• Thus, we estimate that every 1 USD invested in the WASH on Wheels project, is equivalent to providing water access for about 400 attended school days for 1 child, and with a 95% confidence level - for at least 160 school days.


We discovered effects that were not expected, and therefore were not measured.

  • The surrounding school community unexpectedly engaged with the WOW team, contributing labor and materials.
  • Schoolchildren often use the water for drinking purposes as well, which might result in negative or positive impact, based on the quality of the water provided.
  • We hypothesize water availability in schools allows improved cleaning of toilets, which may lead to more schoolchildren using them. Thus, potentially reducing open-defecation and decreasing prevalence of hygiene-related diseases.

Limitations and Uncertainties

  • The MTBF (Mean Time Between Failures) calculation is derived from a relatively short follow-up period and a limited sample size. Therefore, the variance of these results are relatively large.
  • The number of school days per year and the children’s school attendance rate are currently based on a single secondary source. This may lead to an underestimation or an overestimation of the project’s impact.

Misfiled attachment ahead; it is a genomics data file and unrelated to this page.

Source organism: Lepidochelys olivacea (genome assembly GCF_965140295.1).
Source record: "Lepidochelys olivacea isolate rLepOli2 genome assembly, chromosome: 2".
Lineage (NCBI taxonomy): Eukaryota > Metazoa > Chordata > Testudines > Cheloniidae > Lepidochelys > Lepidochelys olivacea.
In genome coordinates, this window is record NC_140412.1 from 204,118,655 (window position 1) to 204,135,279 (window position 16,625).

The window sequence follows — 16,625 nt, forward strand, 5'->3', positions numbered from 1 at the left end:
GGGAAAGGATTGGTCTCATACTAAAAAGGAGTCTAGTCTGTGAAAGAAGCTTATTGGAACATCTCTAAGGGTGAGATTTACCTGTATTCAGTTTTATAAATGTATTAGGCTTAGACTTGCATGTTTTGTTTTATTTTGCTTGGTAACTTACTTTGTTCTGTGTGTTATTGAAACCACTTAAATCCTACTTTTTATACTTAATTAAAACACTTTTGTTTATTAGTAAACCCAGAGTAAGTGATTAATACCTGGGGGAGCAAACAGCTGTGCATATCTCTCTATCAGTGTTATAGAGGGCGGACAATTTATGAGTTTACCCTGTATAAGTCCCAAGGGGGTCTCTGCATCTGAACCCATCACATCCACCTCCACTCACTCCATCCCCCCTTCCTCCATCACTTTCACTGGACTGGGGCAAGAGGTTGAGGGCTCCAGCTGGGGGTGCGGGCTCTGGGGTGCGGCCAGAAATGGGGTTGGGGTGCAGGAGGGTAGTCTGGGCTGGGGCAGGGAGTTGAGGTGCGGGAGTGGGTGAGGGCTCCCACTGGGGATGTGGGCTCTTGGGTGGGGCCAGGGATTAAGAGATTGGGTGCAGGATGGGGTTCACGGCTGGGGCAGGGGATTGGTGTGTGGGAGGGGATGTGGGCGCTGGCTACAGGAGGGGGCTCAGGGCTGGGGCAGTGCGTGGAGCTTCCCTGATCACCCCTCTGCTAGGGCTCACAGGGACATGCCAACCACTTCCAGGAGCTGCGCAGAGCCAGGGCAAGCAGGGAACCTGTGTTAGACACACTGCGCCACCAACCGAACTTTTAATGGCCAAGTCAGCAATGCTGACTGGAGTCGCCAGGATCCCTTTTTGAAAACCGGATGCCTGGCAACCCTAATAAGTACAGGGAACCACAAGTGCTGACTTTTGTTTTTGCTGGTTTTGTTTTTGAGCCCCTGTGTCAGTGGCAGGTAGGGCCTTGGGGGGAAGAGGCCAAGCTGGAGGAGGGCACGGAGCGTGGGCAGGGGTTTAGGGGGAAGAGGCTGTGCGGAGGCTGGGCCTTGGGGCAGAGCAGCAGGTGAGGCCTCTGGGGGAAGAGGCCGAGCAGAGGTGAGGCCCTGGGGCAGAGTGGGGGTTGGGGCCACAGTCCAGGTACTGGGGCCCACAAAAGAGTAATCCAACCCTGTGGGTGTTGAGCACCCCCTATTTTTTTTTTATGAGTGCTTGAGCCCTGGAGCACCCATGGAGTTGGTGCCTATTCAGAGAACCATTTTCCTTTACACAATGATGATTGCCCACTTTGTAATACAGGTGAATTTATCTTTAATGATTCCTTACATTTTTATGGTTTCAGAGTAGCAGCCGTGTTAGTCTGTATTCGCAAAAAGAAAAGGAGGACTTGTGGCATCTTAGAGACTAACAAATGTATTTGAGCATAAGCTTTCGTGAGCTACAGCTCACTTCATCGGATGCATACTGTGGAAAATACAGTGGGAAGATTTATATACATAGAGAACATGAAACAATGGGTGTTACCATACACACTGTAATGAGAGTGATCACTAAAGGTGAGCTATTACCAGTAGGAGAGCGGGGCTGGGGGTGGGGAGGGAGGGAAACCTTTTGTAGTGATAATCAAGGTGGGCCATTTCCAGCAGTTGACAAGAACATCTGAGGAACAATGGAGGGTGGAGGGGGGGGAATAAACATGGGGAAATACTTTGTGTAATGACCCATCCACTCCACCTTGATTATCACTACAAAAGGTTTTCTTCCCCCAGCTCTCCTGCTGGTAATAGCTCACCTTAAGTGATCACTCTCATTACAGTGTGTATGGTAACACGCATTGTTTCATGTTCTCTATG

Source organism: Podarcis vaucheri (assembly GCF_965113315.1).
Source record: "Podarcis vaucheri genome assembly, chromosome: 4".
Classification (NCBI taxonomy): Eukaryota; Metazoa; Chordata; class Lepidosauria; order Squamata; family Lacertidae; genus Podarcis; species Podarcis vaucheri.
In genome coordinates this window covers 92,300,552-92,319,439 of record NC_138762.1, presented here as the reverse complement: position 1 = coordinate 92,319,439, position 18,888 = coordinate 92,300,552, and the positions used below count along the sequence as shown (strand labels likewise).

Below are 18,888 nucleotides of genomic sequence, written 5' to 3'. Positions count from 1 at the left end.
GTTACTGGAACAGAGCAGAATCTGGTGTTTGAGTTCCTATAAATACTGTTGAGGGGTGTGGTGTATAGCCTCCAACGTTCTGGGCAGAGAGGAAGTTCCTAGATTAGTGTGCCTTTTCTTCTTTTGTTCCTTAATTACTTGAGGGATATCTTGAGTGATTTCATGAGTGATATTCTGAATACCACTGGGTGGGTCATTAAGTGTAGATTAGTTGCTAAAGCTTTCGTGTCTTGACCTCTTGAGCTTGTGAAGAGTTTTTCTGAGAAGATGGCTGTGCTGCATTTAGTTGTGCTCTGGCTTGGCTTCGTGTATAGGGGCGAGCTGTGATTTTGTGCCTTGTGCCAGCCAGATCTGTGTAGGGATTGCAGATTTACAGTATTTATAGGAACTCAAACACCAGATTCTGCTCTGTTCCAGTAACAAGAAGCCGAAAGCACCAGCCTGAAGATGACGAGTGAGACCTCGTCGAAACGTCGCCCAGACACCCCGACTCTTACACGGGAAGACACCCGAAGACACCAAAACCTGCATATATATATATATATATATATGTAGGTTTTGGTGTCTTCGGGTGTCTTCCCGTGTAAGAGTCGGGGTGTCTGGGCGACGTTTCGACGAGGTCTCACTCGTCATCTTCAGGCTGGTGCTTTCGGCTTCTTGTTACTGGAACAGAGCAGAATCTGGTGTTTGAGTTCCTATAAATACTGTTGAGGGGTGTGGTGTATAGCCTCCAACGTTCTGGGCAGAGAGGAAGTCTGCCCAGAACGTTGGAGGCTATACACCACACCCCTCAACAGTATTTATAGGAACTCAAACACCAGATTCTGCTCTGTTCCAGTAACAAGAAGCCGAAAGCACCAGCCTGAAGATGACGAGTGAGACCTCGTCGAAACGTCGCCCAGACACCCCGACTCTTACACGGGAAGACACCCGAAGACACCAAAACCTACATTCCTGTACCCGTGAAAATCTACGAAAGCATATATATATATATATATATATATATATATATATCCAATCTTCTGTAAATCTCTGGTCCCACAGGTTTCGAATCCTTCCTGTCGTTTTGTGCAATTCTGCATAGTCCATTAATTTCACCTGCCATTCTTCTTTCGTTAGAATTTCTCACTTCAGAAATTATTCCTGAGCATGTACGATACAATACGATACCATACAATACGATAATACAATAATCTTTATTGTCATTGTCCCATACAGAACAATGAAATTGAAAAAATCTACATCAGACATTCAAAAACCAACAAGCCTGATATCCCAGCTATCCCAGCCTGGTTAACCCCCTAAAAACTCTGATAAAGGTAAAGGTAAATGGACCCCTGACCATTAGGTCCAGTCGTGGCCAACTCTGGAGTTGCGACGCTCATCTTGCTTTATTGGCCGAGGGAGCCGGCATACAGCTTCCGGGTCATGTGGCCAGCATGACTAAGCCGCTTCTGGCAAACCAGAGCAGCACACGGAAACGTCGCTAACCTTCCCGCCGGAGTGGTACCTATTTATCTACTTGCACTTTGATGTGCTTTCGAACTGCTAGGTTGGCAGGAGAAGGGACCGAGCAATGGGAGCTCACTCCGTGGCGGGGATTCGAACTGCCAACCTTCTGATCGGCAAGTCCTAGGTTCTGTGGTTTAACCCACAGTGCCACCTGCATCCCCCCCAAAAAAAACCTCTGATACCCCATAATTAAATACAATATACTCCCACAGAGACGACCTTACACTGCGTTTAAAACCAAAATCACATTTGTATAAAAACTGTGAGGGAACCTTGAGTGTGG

• The usage of the WASH facilities by the wider community was not assessed, and future fixes by the already-trained WASH Fellows were not considered. By not considering these outcomes, it is probable that the assessment underestimates the cost-effectiveness of the project.
  • We assumed no counterfactual impact. Meaning, we assumed maintenance of WASH infrastructures would not have occurred in the given time and places by other partners. If this assumption is wrong, it could result in an overestimation of the cost-effectiveness of the project.

Room for More Funding

  • Given that water access in schools in many countries in the global south is scarce, funding for continued implementation is significant. Next steps for the project include additional research and scale-up at the regional, national and international level, with implementation by the local government and technical support provided by NALA. These steps will require funding of approximately 505,000 USD.


  • The cost-effectiveness analysis revealed that low investment is needed to achieve substantial progress towards achieving the UN Sustainable Development Goal #6.

  • Moreover, by repairing existing infrastructures, the WOW project enhances the sustainability of investments made in water infrastructure. Thus, allowing these investments to yield more substantial and enduring impact.
  • We plan to conduct additional data collection and research regarding the project - to further validate our current assessments, to assess the impact on diseases prevalence, poverty and education, and to improve the cost-effectiveness of the project.
  • Furthermore, we have identified impact measurement and cost-effectiveness assessments as essential for NALA, and we intend to apply them in more projects. 
WASH Financing